Google‘s Unique Approach to Cartographic Redesigns
A Google Maps executive once told me that changing cartography is like “boiling a frog”. Change too much, too soon—and users might react or even revolt. But change things slowly, and they won’t even notice. The map will feel as though it’s improving, but no one will quite know why—just that it’s getting better and better.
Looking back over the decade so far, there seems to be some truth to this. Three of the biggest cartography changes were Bing Maps in 2010, Apple Maps in 2012, and Google Maps in 2013. And in two of those—Bing and Apple—users revolted.
What made Google different?
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BING’S 2010 CARTOGRAPHY CHANGE
Back in the Summer of 2010, Bing Maps was losing ground to Google Maps.
Aiming to attract users to its struggling mapping platform (and keep developers from migrating away), Microsoft needed a bold move—something that would cause people to take a second look.
So it teamed up with Stamen, a San Francisco design studio known for artful and experimental cartography…
Fewer labels. Less contrast. Harder to read. To many of Bing’s users, the cartography had regressed.
Now that’s not to say that the new map wasn’t beautiful. But it was a beauty rooted in subtlety—and hence, the problem: If a map is a way of communicating, should that communication be subtle? Or obvious and clear?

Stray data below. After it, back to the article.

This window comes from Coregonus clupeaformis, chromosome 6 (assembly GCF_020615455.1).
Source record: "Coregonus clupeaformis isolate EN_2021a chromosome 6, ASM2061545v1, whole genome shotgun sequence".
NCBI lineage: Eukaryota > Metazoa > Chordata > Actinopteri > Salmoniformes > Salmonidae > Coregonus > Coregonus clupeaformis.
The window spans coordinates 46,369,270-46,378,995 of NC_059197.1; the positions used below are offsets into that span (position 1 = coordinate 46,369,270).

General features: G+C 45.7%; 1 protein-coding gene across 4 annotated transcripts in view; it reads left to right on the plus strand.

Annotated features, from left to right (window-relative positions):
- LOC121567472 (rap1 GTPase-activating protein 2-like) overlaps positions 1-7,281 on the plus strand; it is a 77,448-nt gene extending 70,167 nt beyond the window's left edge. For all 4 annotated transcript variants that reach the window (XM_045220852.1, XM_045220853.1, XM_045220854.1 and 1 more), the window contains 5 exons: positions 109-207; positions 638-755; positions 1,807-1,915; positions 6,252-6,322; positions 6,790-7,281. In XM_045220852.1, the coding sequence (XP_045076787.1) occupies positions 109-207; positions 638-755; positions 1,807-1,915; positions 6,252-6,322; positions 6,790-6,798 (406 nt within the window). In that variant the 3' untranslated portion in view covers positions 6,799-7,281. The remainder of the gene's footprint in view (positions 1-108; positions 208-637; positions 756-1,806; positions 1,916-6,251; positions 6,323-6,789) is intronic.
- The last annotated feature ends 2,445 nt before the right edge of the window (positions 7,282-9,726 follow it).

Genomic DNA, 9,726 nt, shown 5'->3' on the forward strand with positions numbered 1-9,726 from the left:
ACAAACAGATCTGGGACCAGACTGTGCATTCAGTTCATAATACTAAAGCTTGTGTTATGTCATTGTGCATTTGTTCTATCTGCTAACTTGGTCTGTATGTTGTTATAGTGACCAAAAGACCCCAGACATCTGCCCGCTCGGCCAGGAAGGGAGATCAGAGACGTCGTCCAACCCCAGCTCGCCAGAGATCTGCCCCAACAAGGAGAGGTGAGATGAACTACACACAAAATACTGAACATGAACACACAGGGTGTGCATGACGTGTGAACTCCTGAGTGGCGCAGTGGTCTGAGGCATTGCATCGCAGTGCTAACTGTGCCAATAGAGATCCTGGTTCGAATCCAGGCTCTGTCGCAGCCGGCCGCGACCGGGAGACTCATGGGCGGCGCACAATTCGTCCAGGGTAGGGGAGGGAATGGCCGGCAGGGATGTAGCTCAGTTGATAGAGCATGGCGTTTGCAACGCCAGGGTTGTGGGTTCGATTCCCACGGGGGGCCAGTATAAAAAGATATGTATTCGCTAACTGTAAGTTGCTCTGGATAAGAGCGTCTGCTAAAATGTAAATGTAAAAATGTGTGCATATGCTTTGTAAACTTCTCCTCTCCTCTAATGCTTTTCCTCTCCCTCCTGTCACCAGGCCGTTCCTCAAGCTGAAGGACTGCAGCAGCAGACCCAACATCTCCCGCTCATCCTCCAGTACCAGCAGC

In the end, Bing may have had the most striking map—but it didn’t have the clearest…
…and those already using Google Maps had little reason to switch away.
But the frustration over Bing’s new cartography would pale in comparison to the outrage that Microsoft’s old arch-rival would face two summers later…
APPLE’S 2012 CARTOGRAPHY CHANGE
Two summers after Bing revamped its cartography, Apple sought to make a cartographic splash of its own. It was to be “the most beautiful, powerful mapping service ever”—a design so good, iPhone users would forget Google Maps had even existed.
But no matter how much prettier Apple’s new map was compared to what it replaced, it couldn’t erase the fact that its content was orders of magnitude worse and comically inaccurate.
David Pogue of The New York Times likened Apple’s new Maps app to a $1,500 professional coffee maker that had had moldy beans poured into it, calling it “the most embarrassing, least usable piece of software Apple has ever unleashed”. Wired, meanwhile, crowned it 2012’s biggest tech fail.
Whereas Bing had regressed the map’s usability, Apple had regressed the map’s accuracy. And users were furious.
But what made Bing’s and Apple’s changes even more infuriating was their sudden rollout. Bing had changed overnight, with any prior warning or announcement, surprising its users.
And though Apple was careful not to repeat Bing’s mistake by announcing its map three months ahead of time at WWDC 2012, the vast majority of Apple’s 300 million users had never actually used it before its launch. (The only way to preview Apple’s new map was to sign up for a $99 developer’s license and install buggy pre-release software onto an iPhone.)